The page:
• Tue, Aug 14 2012

Nike Calls Female Olympians ‘Gold Digging,’ Is Asshole

When you think of a gold digger, what springs to mind? Some wily lady, maybe, who hangs out at hotel bars wearing a skimpy black dress and sitting seductively cross-legged waiting for her next 50-year-old divorced target to come marching into the bar all unassuming and rich?

Me too. Not that there’s anything wrong with that. I support a woman’s right to marry for money (no, I really do). I support a woman’s right to marry for any reason she wants. Or not marry for any reason she wants. What the fuck. I don’t care.

But I digress…

What I don’t think of when I hear the phrase “gold digger” is the following: female Olympians, who train their entire lives to become peak athletic specimens — peaker ‘n you are — and suffer and sacrifice all with the hope of scoring a few moments during which they can prove that they are the absolute motherfucking best at their sport in the world.

Nope. Wouldn’t call them gold diggers.

But Nike would! And indeed, Nike did. The international purveyor of sportswear, who should know what it means to be an athlete as well as anyone, released a shirt for women that reads: “Gold Digging.” The description over at Nordstrom reads: “Cheer on the Olympic team’s medal quest in a fitted tee screened with a gilded logo.”

GET IT?! Cause they’re trying to win a gold medal. It’s supposed to be funny, but like Daniel Tosh’s rape joke, it isn’t. it’s not that jokes about female athletes can’t be made, it’s that if they are going to be made, they should make us laugh. Not want to punch a corporation in its face.

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  • Colleen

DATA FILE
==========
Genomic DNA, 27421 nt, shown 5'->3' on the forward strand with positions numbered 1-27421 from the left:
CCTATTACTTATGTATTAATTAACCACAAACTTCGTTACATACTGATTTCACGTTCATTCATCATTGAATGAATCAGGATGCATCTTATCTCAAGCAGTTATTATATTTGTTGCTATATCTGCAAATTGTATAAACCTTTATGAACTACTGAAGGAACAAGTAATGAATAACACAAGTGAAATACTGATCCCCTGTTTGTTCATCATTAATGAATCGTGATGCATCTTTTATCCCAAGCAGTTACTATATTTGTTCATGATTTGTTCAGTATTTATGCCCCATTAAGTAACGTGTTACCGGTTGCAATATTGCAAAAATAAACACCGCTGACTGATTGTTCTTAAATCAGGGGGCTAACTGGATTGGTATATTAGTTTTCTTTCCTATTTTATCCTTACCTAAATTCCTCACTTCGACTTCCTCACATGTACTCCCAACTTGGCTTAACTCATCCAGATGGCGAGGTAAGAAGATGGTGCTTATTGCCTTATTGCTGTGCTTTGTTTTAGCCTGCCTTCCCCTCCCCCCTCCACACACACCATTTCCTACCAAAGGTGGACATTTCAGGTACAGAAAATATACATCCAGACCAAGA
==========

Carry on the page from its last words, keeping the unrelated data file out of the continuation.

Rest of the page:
Or, possibly, (and I say possibly because I’m not in the mind of the ad exec who pitched the idea) -

    The use of gold diggING rather than gold diggER suggests the actual hard work and leabor that goes into obtaining gold from the Earth. I live in Alaska, and we have a huge history of gold rush days and it was basically forced down our throats as children. Gold mining is incredibly hard work and often, after you complete the work you have very little to show for it.

    Likewise, athletes work extremely hard with no guarantee that they will be rewarded with the gold they so desperately and diligently worked for.

    Just another perspective. Like I said, the -ING rather than the -ER makes me think it’s not intended as a sexist commentary.

    • Nancy

      I think if that was the case they would’ve said ‘Digging for Gold’ or something, I think this is a pretty clear double entendre. You definitely wouldn’t read that shirt and first think ‘Oh, a double entendre playing on winning gold in the olympics and mining for gold!’

    • Colleen

      “You definitely wouldn’t read that shirt and first think ‘Oh, a double entendre playing on winning gold in the olympics and mining for gold!’”

      Uhm, actually, that’s exactly what I thought. Hence my response. My first thought when seeing the shirt was not a woman who preys on older men for their money. It was someone working hard to reach a goal. The semantics of the phrasing was a clear influence on me.

      And as I’ve said, I don’t know what the original intent of the ad exec was, but even if it was to be a double entendre, I don’t think it’s offensive.

    • Jenny

      Colleen – I agree. I fail to see how this is offensive. I think it’s a pretty clever slogan.

      If anything, it plays on the fact that the traditional meaning of “gold digging” is bad, while this is quite the opposite.